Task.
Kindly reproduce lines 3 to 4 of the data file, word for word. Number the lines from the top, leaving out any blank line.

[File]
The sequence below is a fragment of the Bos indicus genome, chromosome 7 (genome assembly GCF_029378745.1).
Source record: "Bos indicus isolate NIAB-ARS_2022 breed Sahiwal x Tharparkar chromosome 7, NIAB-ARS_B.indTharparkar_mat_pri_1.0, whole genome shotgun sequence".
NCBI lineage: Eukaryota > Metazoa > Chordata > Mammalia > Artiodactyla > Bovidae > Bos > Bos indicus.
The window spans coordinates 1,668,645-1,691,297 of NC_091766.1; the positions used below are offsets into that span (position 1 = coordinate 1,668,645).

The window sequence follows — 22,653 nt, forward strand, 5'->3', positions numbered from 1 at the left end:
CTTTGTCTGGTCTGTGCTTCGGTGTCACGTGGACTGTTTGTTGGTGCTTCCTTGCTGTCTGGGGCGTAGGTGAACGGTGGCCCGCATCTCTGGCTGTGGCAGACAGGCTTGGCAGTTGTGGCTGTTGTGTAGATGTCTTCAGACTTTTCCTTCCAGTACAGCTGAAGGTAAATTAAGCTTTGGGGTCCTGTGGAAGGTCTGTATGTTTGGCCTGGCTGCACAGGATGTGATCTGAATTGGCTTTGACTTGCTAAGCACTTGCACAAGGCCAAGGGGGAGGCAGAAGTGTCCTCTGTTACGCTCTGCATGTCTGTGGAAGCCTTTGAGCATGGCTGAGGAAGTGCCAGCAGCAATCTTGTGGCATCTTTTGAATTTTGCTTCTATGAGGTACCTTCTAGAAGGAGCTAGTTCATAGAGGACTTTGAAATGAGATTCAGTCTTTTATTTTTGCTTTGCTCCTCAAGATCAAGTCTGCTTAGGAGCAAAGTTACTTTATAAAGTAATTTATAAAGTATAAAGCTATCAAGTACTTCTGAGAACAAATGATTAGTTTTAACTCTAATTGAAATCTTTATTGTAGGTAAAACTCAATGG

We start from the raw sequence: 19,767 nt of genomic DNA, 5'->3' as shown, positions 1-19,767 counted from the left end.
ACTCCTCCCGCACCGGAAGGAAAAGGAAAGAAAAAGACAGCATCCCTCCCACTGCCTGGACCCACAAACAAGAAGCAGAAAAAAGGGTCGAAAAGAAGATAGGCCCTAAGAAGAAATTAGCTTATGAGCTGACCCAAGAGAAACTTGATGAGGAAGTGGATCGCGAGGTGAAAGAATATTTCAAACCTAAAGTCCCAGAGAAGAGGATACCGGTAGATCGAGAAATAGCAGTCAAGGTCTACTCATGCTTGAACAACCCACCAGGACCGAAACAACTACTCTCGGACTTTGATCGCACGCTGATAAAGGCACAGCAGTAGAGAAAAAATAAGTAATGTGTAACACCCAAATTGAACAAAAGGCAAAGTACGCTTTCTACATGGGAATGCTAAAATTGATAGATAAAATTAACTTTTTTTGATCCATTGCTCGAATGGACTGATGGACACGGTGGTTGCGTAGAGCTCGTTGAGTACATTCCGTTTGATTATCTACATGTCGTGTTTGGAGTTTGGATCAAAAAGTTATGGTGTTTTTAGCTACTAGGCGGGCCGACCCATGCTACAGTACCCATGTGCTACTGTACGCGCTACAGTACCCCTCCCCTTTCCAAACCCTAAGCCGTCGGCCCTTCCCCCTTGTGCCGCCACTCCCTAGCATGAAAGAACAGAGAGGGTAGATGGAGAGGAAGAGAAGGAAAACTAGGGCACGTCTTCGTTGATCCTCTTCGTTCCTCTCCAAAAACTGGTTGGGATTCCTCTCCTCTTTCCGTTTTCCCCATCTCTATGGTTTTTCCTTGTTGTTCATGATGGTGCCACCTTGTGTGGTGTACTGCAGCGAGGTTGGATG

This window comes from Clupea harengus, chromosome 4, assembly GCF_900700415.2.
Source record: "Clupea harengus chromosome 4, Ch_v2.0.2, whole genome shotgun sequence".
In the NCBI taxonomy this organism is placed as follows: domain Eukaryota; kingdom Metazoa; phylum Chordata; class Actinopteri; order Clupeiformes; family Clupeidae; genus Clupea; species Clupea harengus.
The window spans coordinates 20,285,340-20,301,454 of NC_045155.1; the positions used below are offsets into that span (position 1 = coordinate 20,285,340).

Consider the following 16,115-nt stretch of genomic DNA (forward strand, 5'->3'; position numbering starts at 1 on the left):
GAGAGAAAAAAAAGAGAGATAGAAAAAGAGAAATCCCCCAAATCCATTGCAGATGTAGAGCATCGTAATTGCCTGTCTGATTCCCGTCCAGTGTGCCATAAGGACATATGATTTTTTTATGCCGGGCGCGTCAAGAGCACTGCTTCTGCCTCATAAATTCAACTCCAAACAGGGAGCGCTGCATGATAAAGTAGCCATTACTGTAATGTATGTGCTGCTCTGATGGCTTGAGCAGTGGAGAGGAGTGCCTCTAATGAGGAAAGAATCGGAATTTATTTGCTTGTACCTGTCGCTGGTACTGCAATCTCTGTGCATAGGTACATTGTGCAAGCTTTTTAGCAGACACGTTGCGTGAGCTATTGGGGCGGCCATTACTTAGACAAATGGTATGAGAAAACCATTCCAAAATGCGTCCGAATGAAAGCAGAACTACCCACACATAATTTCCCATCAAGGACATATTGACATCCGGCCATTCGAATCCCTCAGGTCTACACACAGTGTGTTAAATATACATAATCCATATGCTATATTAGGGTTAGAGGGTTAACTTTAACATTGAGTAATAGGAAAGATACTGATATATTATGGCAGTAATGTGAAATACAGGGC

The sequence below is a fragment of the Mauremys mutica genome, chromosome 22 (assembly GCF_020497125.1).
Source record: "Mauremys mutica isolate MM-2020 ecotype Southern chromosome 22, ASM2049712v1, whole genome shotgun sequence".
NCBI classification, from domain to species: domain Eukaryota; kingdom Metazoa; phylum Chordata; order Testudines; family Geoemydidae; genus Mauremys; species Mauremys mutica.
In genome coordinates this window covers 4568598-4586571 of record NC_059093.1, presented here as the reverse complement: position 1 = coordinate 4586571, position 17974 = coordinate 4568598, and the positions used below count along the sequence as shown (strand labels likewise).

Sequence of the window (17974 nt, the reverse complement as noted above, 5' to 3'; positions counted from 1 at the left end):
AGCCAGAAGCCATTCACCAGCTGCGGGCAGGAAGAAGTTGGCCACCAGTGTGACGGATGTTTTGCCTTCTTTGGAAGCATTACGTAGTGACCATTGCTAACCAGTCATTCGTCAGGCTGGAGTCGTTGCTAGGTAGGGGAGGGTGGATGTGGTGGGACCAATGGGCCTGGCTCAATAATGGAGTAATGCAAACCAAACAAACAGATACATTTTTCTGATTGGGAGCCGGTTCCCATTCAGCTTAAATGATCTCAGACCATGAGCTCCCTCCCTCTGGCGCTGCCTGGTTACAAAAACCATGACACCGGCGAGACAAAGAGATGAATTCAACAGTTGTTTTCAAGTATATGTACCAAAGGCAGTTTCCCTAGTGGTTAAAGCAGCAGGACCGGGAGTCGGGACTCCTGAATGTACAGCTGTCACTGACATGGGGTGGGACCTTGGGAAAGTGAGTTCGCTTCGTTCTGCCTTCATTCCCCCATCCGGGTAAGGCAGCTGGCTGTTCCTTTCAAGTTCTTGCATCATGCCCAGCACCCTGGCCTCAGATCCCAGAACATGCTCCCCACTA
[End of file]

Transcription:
NCBI lineage: Eukaryota > Metazoa > Chordata > Mammalia > Artiodactyla > Bovidae > Bos > Bos indicus.
The window spans coordinates 1,668,645-1,691,297 of NC_091766.1; the positions used below are offsets into that span (position 1 = coordinate 1,668,645).